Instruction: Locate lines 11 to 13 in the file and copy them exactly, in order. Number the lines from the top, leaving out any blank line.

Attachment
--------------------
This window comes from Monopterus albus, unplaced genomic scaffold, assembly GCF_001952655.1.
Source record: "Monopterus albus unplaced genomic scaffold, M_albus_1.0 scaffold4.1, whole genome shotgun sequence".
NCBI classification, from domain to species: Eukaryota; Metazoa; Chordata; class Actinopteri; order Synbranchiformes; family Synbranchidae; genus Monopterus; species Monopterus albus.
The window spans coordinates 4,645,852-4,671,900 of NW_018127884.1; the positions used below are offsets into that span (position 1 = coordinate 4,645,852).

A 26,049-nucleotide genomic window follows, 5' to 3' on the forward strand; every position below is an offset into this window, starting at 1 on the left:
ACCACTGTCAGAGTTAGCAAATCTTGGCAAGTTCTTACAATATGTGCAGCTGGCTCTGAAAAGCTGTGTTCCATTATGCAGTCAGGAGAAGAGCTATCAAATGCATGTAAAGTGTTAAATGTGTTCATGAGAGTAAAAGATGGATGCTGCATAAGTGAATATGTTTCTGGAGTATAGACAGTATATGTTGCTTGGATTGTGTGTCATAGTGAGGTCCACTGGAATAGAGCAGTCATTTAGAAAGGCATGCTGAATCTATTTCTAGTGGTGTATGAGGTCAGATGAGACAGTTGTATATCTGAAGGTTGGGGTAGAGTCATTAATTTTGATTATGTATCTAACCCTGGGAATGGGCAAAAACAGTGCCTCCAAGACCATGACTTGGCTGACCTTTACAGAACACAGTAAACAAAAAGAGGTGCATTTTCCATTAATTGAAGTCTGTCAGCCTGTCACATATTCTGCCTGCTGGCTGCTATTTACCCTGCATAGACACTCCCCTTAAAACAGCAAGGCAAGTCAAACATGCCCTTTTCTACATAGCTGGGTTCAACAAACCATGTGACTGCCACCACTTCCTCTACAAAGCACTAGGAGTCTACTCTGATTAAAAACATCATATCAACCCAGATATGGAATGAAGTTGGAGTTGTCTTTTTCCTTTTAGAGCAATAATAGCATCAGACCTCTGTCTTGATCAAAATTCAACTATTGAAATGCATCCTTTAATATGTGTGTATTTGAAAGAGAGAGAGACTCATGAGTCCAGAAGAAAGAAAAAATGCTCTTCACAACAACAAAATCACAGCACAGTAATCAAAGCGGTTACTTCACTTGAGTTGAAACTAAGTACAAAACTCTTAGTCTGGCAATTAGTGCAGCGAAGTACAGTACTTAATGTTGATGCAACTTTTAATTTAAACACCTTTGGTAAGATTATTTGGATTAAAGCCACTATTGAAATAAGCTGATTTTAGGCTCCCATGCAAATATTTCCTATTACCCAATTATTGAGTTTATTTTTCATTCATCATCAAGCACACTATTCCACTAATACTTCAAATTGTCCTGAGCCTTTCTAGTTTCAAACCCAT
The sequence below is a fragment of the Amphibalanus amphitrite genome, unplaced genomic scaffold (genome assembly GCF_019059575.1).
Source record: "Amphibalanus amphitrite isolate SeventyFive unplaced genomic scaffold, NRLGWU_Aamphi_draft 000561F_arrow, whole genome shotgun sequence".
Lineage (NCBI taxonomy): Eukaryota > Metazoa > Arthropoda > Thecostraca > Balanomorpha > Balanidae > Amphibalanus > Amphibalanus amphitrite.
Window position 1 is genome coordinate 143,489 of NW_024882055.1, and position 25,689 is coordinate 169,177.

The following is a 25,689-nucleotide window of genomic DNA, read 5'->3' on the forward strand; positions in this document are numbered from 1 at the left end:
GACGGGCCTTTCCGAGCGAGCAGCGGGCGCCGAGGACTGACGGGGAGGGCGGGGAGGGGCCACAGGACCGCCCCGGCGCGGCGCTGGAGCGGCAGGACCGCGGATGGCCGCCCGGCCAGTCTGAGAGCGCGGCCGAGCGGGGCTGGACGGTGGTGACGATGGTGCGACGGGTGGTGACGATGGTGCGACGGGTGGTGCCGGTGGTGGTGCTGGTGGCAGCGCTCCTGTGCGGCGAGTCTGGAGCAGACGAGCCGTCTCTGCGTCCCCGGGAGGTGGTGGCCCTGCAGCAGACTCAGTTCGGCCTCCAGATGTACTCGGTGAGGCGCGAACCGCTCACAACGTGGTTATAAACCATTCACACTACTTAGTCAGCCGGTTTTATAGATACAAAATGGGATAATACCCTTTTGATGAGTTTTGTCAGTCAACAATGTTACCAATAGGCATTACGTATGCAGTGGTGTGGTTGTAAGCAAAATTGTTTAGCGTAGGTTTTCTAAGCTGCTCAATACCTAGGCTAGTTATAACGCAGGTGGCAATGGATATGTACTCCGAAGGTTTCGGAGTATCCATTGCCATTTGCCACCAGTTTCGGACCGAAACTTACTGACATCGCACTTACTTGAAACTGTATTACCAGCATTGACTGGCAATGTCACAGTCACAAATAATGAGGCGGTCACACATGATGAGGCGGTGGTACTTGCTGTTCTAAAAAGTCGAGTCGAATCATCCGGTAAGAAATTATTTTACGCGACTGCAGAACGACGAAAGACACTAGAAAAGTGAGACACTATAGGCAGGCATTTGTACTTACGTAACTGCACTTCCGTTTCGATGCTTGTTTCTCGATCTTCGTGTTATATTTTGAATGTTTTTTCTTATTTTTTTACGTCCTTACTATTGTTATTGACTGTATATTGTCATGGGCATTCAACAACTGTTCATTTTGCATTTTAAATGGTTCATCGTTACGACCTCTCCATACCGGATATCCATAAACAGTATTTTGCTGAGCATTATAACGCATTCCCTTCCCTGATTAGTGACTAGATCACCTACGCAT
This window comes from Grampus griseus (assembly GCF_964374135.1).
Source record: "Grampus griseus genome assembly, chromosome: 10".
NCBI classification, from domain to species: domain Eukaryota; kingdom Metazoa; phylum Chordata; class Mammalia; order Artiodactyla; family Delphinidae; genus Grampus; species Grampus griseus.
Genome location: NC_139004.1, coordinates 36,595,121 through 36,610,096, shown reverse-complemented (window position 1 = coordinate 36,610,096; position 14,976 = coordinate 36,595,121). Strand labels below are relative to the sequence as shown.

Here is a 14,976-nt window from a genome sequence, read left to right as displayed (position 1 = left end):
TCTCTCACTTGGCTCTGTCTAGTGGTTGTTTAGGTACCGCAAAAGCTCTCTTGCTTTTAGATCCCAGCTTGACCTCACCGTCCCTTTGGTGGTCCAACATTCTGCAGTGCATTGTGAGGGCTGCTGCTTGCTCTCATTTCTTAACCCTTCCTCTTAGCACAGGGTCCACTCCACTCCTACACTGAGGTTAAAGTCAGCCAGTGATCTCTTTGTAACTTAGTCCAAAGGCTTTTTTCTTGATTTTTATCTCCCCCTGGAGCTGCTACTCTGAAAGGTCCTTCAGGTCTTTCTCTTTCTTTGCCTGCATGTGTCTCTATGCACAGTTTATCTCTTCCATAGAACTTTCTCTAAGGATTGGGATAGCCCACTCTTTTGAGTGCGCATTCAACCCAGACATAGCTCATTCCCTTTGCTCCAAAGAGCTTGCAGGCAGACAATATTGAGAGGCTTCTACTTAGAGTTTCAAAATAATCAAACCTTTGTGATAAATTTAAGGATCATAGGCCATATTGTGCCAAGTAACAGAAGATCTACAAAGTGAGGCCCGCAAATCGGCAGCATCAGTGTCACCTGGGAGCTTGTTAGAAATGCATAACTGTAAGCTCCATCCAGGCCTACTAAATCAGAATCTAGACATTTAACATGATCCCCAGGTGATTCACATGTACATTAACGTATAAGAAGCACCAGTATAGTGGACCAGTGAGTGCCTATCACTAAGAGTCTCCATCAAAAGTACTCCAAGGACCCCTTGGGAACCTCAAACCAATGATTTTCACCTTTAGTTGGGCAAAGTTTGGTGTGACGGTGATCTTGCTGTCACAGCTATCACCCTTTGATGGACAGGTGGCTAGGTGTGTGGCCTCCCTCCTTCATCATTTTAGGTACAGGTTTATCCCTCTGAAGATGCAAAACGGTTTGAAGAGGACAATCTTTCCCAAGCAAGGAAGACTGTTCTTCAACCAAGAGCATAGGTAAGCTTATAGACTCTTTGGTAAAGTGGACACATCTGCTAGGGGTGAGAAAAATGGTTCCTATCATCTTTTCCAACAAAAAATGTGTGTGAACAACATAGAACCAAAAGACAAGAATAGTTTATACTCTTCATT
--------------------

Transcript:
The following is a 25,689-nucleotide window of genomic DNA, read 5'->3' on the forward strand; positions in this document are numbered from 1 at the left end:
GACGGGCCTTTCCGAGCGAGCAGCGGGCGCCGAGGACTGACGGGGAGGGCGGGGAGGGGCCACAGGACCGCCCCGGCGCGGCGCTGGAGCGGCAGGACCGCGGATGGCCGCCCGGCCAGTCTGAGAGCGCGGCCGAGCGGGGCTGGACGGTGGTGACGATGGTGCGACGGGTGGTGACGATGGTGCGACGGGTGGTGCCGGTGGTGGTGCTGGTGGCAGCGCTCCTGTGCGGCGAGTCTGGAGCAGACGAGCCGTCTCTGCGTCCCCGGGAGGTGGTGGCCCTGCAGCAGACTCAGTTCGGCCTCCAGATGTACTCGGTGAGGCGCGAACCGCTCACAACGTGGTTATAAACCATTCACACTACTTAGTCAGCCGGTTTTATAGATACAAAATGGGATAATACCCTTTTGATGAGTTTTGTCAGTCAACAATGTTACCAATAGGCATTACGTATGCAGTGGTGTGGTTGTAAGCAAAATTGTTTAGCGTAGGTTTTCTAAGCTGCTCAATACCTAGGCTAGTTATAACGCAGGTGGCAATGGATATGTACTCCGAAGGTTTCGGAGTATCCATTGCCATTTGCCACCAGTTTCGGACCGAAACTTACTGACATCGCACTTACTTGAAACTGTATTACCAGCATTGACTGGCAATGTCACAGTCACAAATAATGAGGCGGTCACACATGATGAGGCGGTGGTACTTGCTGTTCTAAAAAGTCGAGTCGAATCATCCGGTAAGAAATTATTTTACGCGACTGCAGAACGACGAAAGACACTAGAAAAGTGAGACACTATAGGCAGGCATTTGTACTTACGTAACTGCACTTCCGTTTCGATGCTTGTTTCTCGATCTTCGTGTTATATTTTGAATGTTTTTTCTTATTTTTTTACGTCCTTACTATTGTTATTGACTGTATATTGTCATGGGCATTCAACAACTGTTCATTTTGCATTTTAAATGGTTCATCGTTACGACCTCTCCATACCGGATATCCATAAACAGTATTTTGCTGAGCATTATAACGCATTCCCTTCCCTGATTAGTGACTAGATCACCTACGCAT
This window comes from Grampus griseus (assembly GCF_964374135.1).